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How Not to Say the Wrong Thing

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how not to say the wrong thing

Do you often find yourself saying the wrong thing? Or saying what might be a right thing, but saying it at the wrong time, or with the wrong tone of voice, or in a way that ends up being totally misconstrued? Do you find yourself thinking . . . “Arrghh! Why did I say that?” Or “I didn’t mean it like that!” Or “Why didn’t I just keep my mouth shut?” Or “Why didn’t I say something!”

Ah, Words. Words are perhaps the most powerful tool in the world. Words are a great equalizer; this potent gadget of the mind is luckily available to virtually every human being with a functioning brain. So it should come as no surprise that our lives largely revolve around how to wield these slippery, mysterious mechanisms we call words most wisely . . . and most effectively.

Speaking empathetically and compassionately goes beyond the rules of etiquette. Here are three things to do next time you want to communicate something important:

  • Listen before you speak. Listen to and seek to understand the person on the receiving end of your words: their situation, their wants, their thoughts, and their emotions. Listening to others is a vital component of empathy. Ask yourself, “Am I just waiting to talk, or am I truly listening?” Don’t judge; just listen. People don’t care that you know until they know that you care.

  • Be humble. Words are a channel for communicating a truth much bigger than yourself. Don’t let your words become hijacked for your personal gain. Keep them as transparent and ego-free as possible. Simply and clearly state the truth with kindness.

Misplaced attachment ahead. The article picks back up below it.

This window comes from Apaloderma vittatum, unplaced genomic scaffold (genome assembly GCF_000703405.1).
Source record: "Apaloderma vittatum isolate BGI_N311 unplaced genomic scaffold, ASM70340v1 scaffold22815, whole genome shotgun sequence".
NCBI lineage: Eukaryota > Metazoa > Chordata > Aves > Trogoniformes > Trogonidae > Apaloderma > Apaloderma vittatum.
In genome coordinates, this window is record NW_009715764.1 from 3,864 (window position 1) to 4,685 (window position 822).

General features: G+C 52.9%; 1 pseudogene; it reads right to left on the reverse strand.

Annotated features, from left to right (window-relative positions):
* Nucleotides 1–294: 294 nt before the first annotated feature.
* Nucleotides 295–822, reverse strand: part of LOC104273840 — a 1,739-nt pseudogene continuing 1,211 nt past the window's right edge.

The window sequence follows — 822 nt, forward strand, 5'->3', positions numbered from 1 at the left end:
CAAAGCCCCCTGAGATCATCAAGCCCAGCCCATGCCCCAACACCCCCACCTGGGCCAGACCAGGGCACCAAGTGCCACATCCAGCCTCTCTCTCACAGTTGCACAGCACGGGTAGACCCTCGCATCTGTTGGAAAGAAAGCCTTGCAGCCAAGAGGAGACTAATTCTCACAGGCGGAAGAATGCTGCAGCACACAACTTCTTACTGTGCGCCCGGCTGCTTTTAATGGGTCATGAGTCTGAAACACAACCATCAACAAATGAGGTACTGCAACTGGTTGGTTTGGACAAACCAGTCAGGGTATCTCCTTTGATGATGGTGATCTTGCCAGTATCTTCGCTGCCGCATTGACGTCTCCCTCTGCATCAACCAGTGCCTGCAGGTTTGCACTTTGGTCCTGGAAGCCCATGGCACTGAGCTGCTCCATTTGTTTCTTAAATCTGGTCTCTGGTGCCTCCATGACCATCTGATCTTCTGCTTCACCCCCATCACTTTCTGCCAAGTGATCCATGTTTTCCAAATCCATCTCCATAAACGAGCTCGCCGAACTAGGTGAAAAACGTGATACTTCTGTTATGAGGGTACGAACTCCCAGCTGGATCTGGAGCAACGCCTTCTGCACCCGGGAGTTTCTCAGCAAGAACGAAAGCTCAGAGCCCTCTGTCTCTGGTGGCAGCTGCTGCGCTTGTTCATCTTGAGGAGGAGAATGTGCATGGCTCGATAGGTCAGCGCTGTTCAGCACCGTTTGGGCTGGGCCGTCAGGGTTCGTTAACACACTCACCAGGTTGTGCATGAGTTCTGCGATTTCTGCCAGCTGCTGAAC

• Be compassionate. Imagine yourself in that person’s Toms, or Nike sneakers, or Jimmy Choo pumps, and speak to them the way you’d want to be spoken to. Follow the Golden Rule, “Don’t do unto others what you would not want done unto you.”

“Words: so innocent and powerless as they are, as standing in a dictionary, how potent for good and evil they become in the hands of one who knows how to combine them,” said Nathaniel Hawthorne. If we practice silence, humility, and compassion, our words will surely be potent for good. Remember, though, that you can’t control the reactions of others. It’s possible to say the right thing, but still elicit an angry reaction. But your responsibility is to assure that you have done everything in your power to express yourself clearly and compassionately. Words from the heart enter the heart. Even if the other person cannot absorb your words today, you have planted the seed for them to absorb it tomorrow or the next day.

 


Go deeper into this subject: The Art of Communication | Why Are You Not Connecting? | Speaker of the House | The Stutterer

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